Shortly after Colonel Kimmelís last transmission, we heard a loud "ping" and looked up to see that the rear rotor had come-off the C&C ship; undoubtedly shot-off. The rear rotor was held on by a large nut, referred to by the helicopter mechanics as the "Jesus Nut," it seems likely that a 12.7 round had hit that nut. Without a rear rotor a helicopter has no lateral stability and is nearly impossible to control. However, it appeared for a few seconds that the pilot might succeed in landing it. 

At this point Major Wynn came on the radio and said, "We are coming in." 

Captain Chaplinski replied that they were over our perimeter and they should attempt to come down where we were. 

That was the last transmission we heard. Shortly afterwards, the tail of the C&C ship swung completely around, the ship went into a spin, and spiraled, nose-first, straight down.

It hit about 75 yards from our perimeter; there was a brief fire on impact but I seem to recall it being out by the time we reached the helicopter. Lieutenant Shafferís body was outside and the others were in the wreckage. One of the door gunners had apparently tried to jump clear of the ship, his body was found in a clump of bamboo about 100-150 feet from the crash.

The following men were aboard Colonel Kimmel's C&C ship.

LTC Robert Kimmel Age 39 Topeka, KS HHC 1/35th
MAJ Gerald Wynn  Age 34  North Arlington, NJ HHC 1/35th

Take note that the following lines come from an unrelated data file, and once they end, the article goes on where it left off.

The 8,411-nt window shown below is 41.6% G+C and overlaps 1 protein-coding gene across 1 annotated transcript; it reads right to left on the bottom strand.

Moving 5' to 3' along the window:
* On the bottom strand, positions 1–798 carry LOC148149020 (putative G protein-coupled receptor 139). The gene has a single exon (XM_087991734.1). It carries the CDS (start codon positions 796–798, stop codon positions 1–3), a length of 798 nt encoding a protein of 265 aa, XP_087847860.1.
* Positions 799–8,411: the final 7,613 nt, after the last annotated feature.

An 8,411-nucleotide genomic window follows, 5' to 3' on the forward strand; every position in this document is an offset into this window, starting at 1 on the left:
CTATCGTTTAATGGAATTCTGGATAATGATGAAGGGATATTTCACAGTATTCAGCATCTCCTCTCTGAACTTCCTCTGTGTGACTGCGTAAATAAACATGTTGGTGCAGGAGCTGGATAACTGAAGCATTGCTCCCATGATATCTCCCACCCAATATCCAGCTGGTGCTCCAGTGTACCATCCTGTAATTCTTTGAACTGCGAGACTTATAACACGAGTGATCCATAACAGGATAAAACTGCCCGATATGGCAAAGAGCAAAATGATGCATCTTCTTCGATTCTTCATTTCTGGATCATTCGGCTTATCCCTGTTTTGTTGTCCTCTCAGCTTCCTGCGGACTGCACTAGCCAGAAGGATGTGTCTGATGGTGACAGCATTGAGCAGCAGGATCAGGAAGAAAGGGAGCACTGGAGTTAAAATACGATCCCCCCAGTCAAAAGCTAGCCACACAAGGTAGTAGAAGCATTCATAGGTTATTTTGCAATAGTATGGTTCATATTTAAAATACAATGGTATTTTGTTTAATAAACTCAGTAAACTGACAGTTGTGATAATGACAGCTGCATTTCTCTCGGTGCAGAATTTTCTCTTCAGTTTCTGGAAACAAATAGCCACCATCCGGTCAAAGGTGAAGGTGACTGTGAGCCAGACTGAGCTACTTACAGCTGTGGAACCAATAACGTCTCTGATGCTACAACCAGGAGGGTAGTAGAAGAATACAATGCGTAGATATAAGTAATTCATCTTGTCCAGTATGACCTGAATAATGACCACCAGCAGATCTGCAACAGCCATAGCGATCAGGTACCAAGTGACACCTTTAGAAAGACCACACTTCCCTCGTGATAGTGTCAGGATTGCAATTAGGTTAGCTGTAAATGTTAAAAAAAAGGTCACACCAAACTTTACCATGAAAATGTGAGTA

CPT Michael Casp* Age 27  Beaver, PA CO, Battery A, 2/9th Artillery
2nd LT Randall Shaffer  Age 21  Auora, KS HHC 1/35th
WO Frank Murrietta  Age 22  Phoenix, Arizona  Pilot
WO Stephen Thornton  Age 20  Albuquerque, New Mexico  Pilot
Pfc Russell McLaughlin  Age 20  Wheeling, West Virginia  Door Gunner
Sp5 Paul Johnson  Age 24  Lookout, Kentucky  Door Gunner

Below are the men lost from Bravo Company, 1/35th.

2nd LT. Glenn Eisenhower   Age 21 Belleville, IL
SSG Raymond Garth  Age 23  Tanner, AL
PFC Lawrence Letterman  Age 22  Seattle, WA
PFC Dennis Warne Age 20  Marion, OH

A memorial dedicated to Major Wynn can be found at:

http://www.majorgerardwynn.homestead.com/files/MajorWynn.html

*Capt Cass was filling in for Capt Pierson who was the Artillery Liaison Officer who would have been on this mission with LTC Kimmel. Pierson was on R&R at the time. (Dennis Dauphin, A Co. 2/35 FO, A/2/9 XO)

A West Point site for Captain Casp--he was captain of the WP football team 1962

http://www.aogusma.org/class/1962/Mike%20Casp.htm